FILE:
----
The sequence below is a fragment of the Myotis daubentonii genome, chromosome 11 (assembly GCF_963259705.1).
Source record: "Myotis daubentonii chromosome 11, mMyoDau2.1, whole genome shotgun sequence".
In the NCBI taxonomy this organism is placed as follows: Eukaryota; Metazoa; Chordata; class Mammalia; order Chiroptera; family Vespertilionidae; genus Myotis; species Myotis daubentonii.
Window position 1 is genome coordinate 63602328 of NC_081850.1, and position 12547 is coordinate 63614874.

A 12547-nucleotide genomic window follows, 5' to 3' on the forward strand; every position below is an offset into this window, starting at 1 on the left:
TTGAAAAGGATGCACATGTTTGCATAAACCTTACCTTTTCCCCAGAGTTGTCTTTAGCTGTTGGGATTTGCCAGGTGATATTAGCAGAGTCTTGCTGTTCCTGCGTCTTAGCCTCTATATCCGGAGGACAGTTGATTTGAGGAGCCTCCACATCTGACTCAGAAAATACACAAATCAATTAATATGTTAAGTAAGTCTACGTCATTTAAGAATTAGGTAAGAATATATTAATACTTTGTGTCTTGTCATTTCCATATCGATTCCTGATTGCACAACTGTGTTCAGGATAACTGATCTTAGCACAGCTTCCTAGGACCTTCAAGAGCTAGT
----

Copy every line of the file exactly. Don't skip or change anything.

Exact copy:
The sequence below is a fragment of the Myotis daubentonii genome, chromosome 11 (assembly GCF_963259705.1).
Source record: "Myotis daubentonii chromosome 11, mMyoDau2.1, whole genome shotgun sequence".
In the NCBI taxonomy this organism is placed as follows: Eukaryota; Metazoa; Chordata; class Mammalia; order Chiroptera; family Vespertilionidae; genus Myotis; species Myotis daubentonii.
Window position 1 is genome coordinate 63602328 of NC_081850.1, and position 12547 is coordinate 63614874.

A 12547-nucleotide genomic window follows, 5' to 3' on the forward strand; every position below is an offset into this window, starting at 1 on the left:
TTGAAAAGGATGCACATGTTTGCATAAACCTTACCTTTTCCCCAGAGTTGTCTTTAGCTGTTGGGATTTGCCAGGTGATATTAGCAGAGTCTTGCTGTTCCTGCGTCTTAGCCTCTATATCCGGAGGACAGTTGATTTGAGGAGCCTCCACATCTGACTCAGAAAATACACAAATCAATTAATATGTTAAGTAAGTCTACGTCATTTAAGAATTAGGTAAGAATATATTAATACTTTGTGTCTTGTCATTTCCATATCGATTCCTGATTGCACAACTGTGTTCAGGATAACTGATCTTAGCACAGCTTCCTAGGACCTTCAAGAGCTAGT